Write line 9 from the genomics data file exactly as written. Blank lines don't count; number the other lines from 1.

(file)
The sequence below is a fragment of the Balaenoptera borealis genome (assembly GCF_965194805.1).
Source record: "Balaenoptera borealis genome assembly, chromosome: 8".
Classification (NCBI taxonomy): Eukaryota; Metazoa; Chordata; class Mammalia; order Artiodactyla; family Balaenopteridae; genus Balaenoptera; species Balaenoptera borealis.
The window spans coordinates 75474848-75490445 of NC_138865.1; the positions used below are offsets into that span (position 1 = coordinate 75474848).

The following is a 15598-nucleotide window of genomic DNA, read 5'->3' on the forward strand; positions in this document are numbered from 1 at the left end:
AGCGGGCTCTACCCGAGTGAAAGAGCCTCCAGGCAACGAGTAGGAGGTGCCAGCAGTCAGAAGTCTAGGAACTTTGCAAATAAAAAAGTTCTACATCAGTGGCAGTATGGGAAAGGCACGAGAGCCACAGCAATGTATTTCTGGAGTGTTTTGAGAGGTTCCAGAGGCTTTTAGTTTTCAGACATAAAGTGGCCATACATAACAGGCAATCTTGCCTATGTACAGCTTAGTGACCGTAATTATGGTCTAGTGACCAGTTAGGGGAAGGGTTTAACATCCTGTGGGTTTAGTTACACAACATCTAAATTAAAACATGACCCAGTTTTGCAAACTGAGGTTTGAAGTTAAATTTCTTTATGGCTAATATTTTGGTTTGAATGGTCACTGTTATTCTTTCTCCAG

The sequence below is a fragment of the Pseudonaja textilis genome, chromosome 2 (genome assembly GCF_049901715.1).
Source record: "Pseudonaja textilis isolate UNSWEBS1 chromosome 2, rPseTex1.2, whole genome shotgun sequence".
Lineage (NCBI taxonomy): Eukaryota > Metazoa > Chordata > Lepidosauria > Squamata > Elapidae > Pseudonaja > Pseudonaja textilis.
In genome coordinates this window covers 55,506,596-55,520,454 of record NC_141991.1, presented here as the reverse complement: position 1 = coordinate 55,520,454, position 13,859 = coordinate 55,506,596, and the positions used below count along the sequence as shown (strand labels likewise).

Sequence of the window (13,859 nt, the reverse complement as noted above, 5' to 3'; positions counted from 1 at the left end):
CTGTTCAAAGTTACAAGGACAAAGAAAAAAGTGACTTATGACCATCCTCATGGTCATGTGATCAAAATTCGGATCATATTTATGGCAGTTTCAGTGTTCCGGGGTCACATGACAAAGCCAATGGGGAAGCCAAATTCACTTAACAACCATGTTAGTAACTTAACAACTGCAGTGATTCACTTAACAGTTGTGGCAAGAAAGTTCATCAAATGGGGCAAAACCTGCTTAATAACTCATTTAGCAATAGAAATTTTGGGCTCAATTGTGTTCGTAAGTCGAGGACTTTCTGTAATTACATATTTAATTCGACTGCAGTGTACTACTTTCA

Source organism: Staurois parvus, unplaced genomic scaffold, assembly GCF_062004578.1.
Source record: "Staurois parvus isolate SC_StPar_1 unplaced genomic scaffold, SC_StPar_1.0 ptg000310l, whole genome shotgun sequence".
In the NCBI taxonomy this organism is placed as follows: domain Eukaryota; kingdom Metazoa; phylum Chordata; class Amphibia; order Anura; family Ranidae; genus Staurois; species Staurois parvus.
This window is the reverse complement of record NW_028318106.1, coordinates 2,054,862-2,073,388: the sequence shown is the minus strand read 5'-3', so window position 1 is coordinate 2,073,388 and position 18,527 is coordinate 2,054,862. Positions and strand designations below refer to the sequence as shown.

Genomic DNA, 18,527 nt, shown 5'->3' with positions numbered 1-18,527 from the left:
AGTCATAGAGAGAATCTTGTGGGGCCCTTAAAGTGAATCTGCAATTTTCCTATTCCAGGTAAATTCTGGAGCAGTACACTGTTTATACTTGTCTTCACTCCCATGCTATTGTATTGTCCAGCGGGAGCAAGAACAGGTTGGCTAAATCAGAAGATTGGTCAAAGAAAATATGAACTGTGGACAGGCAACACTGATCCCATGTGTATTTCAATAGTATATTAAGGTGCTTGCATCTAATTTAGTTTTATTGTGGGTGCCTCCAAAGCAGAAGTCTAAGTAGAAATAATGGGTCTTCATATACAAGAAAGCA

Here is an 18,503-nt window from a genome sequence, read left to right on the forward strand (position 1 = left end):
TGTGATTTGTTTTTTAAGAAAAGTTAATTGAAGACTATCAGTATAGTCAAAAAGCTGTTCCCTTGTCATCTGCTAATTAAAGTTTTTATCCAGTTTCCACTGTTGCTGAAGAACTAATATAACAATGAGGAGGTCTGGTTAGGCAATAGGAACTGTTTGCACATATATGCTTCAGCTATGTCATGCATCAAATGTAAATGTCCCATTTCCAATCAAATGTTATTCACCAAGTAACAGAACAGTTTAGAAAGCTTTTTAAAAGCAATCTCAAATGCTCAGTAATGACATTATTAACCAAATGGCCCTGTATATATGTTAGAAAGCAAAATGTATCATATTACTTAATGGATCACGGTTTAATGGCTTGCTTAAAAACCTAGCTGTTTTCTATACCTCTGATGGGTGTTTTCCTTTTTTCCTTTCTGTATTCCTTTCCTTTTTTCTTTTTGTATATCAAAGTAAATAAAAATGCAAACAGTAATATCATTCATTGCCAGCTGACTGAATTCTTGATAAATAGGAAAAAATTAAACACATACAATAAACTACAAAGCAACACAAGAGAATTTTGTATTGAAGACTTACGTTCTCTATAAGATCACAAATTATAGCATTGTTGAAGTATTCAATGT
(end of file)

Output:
Lineage (NCBI taxonomy): Eukaryota > Metazoa > Chordata > Lepidosauria > Squamata > Elapidae > Pseudonaja > Pseudonaja textilis.